All Sethe has is Denver, her youngest daughter who is at this point eighteen, but completely alone after the town alienates their family. But after Paul D comes, he gets rid of the ghost spirit by yelling at it, Sethe asks him to stay, Denver becomes jealous, and a random girl lands on their doorstep with clean clothes, no recollection of how she got here, and goes by the name Beloved. And nobody is like, Wait a minute here, your name is Beloved like my dead daughter/sister? And you’re, what? Twenty years old? The same age my daughter/sister would be now if she was alive? Something is pretty fishy here.
Nope. They’re like, Come on in! Pull up a chair!
Denver seems to be the only one like, “Dude, this is my dead sister.” Sethe could care less, and Paul D is like, Hell no, get this creep out of here. And Beloved is obsessed with Sethe. So she does what is best to get rid of Paul D: she creeps him out and forces him to have sex with her …? That works…?
But what really gets Paul D out of there is when Stamp Paid, the man who brought Sethe across the river to freedom, tells him the story of Sethe killing her baby. That makes him run out of there faster than shit from a goose.
With just Beloved, Sethe, and Denver living at 124, things start getting a bit… weird. Beloved and Sethe become obsessed with each other — Beloved enjoys reminding Sethe how she murdered her, Sethe reminding Beloved how she did it out of love. Beloved says jump, Sethe asks how high, and Beloved yells at her for not jumping high enough. Sethe is so dedicated to not leaving Beloved’s side that she lost her job because she just stopped going.
Poor Denver is like, What the hell, guys? I’m here too! So she begins leaving her house and talking with others in her black community, asking for work, and getting donations of food from locals. I’ve gotta hand it to Denver. She saw how awful things had become with Beloved and Sethe so she decided to change it. She left her home for the first time since she was eight, and reached out to her community.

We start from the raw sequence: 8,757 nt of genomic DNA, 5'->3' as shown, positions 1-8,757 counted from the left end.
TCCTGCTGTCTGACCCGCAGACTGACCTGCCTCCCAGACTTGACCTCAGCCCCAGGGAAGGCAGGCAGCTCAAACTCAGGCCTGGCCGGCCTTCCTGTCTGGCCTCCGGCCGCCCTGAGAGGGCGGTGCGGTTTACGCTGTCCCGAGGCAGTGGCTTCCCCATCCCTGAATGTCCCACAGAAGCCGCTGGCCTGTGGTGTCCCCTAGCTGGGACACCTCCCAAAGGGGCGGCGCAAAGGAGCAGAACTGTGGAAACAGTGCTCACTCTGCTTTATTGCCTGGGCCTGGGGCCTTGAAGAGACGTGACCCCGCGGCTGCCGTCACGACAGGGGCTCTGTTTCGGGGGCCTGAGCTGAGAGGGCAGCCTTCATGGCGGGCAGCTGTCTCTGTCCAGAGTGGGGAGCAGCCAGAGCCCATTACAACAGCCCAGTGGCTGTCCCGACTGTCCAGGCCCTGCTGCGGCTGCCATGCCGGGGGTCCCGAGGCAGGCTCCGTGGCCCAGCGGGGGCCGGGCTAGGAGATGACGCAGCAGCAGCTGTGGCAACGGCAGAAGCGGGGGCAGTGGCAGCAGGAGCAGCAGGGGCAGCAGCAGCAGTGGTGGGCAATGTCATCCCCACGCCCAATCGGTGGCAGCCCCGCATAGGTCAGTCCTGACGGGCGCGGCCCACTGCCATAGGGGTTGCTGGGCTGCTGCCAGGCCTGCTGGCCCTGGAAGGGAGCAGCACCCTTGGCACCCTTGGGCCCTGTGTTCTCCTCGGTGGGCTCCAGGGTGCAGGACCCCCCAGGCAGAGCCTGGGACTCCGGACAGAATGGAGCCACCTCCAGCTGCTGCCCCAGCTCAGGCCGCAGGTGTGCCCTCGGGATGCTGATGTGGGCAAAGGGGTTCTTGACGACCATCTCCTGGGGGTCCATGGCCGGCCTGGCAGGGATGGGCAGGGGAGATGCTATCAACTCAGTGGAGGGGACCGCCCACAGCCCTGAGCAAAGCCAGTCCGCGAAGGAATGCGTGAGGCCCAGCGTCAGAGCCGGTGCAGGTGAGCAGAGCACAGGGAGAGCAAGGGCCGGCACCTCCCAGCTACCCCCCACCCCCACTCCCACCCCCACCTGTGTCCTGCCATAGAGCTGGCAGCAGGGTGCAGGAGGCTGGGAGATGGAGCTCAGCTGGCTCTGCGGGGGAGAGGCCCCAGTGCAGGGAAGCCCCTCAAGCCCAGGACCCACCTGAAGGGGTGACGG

And once the town discovers why Denver needs help — i.e., her dead sister’s ghost is parasiting her mother to death — they ban together to exorcize Beloved out of the house. But Mr. Bodwin, a white man who comes to pick up Denver for a job, comes at the same time. And when he pulls up at the same time the townswomen come to exorcize Beloved, Sethe and Beloved — who is now naked and fat, maybe even pregnant? — walk out onto the porch.
When Sethe sees a white man coming up to get Denver, she freaks out, and tries to attack him with an ice pick. But one of the townswomen punched Sethe in the jaw to stop her, and knocked her out cold. And right then, Beloved was gone.
The novel ends with Sethe sick and wanting to die because Beloved is gone, Denver is a working girl, doing what she can to make some money for herself and her mother, and Paul D comes back to Sethe, telling her that he loves her and wants to be with her.
And everyone in town has forgotten all about Beloved.
By and by all trace is gone, and what is forgotten is not only the footprints but the water too and what it is down there. The rest is weather. Not the breath of the disremembered and unaccounted for, but wind in the eaves, or spring ice thawing too quickly. Just weather. Certainly no clamor for a kiss.
Want to read along with me?
Check out the Banned Books Challenge page to see my progress!